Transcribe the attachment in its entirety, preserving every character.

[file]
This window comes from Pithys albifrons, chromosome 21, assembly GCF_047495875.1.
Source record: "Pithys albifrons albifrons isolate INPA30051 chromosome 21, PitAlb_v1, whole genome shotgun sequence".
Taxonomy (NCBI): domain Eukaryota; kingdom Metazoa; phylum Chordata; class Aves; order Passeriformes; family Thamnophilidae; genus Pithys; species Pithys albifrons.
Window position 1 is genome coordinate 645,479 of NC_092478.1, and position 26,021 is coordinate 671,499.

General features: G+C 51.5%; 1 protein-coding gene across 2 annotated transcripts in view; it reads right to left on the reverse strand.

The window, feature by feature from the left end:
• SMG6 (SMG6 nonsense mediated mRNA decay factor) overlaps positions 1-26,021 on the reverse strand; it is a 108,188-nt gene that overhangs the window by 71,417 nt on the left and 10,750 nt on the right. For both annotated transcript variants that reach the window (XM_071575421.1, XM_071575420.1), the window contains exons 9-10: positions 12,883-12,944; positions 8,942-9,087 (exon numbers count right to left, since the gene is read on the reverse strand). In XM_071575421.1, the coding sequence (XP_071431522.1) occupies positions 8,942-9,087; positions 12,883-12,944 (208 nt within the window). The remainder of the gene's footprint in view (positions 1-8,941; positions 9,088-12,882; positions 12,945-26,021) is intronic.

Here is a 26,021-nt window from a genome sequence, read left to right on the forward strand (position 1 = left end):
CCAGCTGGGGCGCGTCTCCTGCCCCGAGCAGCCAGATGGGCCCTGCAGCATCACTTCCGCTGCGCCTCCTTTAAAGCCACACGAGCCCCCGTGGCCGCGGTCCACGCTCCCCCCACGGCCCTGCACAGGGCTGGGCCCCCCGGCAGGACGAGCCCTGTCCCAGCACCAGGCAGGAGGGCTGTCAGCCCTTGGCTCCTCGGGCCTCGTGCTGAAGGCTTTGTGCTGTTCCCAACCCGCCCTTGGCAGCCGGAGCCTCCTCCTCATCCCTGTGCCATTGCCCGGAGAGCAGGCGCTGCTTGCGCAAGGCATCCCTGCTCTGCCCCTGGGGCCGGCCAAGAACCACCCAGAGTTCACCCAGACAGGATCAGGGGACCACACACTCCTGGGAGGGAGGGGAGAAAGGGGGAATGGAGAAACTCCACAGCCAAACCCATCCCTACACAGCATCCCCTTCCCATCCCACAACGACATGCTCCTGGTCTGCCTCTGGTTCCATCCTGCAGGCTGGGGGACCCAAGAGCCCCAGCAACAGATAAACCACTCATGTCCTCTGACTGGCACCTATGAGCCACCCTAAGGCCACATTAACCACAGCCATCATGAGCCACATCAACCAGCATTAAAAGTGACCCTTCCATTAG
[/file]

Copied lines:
This window comes from Pithys albifrons, chromosome 21, assembly GCF_047495875.1.
Source record: "Pithys albifrons albifrons isolate INPA30051 chromosome 21, PitAlb_v1, whole genome shotgun sequence".
Taxonomy (NCBI): domain Eukaryota; kingdom Metazoa; phylum Chordata; class Aves; order Passeriformes; family Thamnophilidae; genus Pithys; species Pithys albifrons.
Window position 1 is genome coordinate 645,479 of NC_092478.1, and position 26,021 is coordinate 671,499.

General features: G+C 51.5%; 1 protein-coding gene across 2 annotated transcripts in view; it reads right to left on the reverse strand.

The window, feature by feature from the left end:
• SMG6 (SMG6 nonsense mediated mRNA decay factor) overlaps positions 1-26,021 on the reverse strand; it is a 108,188-nt gene that overhangs the window by 71,417 nt on the left and 10,750 nt on the right. For both annotated transcript variants that reach the window (XM_071575421.1, XM_071575420.1), the window contains exons 9-10: positions 12,883-12,944; positions 8,942-9,087 (exon numbers count right to left, since the gene is read on the reverse strand). In XM_071575421.1, the coding sequence (XP_071431522.1) occupies positions 8,942-9,087; positions 12,883-12,944 (208 nt within the window). The remainder of the gene's footprint in view (positions 1-8,941; positions 9,088-12,882; positions 12,945-26,021) is intronic.

Here is a 26,021-nt window from a genome sequence, read left to right on the forward strand (position 1 = left end):
CCAGCTGGGGCGCGTCTCCTGCCCCGAGCAGCCAGATGGGCCCTGCAGCATCACTTCCGCTGCGCCTCCTTTAAAGCCACACGAGCCCCCGTGGCCGCGGTCCACGCTCCCCCCACGGCCCTGCACAGGGCTGGGCCCCCCGGCAGGACGAGCCCTGTCCCAGCACCAGGCAGGAGGGCTGTCAGCCCTTGGCTCCTCGGGCCTCGTGCTGAAGGCTTTGTGCTGTTCCCAACCCGCCCTTGGCAGCCGGAGCCTCCTCCTCATCCCTGTGCCATTGCCCGGAGAGCAGGCGCTGCTTGCGCAAGGCATCCCTGCTCTGCCCCTGGGGCCGGCCAAGAACCACCCAGAGTTCACCCAGACAGGATCAGGGGACCACACACTCCTGGGAGGGAGGGGAGAAAGGGGGAATGGAGAAACTCCACAGCCAAACCCATCCCTACACAGCATCCCCTTCCCATCCCACAACGACATGCTCCTGGTCTGCCTCTGGTTCCATCCTGCAGGCTGGGGGACCCAAGAGCCCCAGCAACAGATAAACCACTCATGTCCTCTGACTGGCACCTATGAGCCACCCTAAGGCCACATTAACCACAGCCATCATGAGCCACATCAACCAGCATTAAAAGTGACCCTTCCATTAG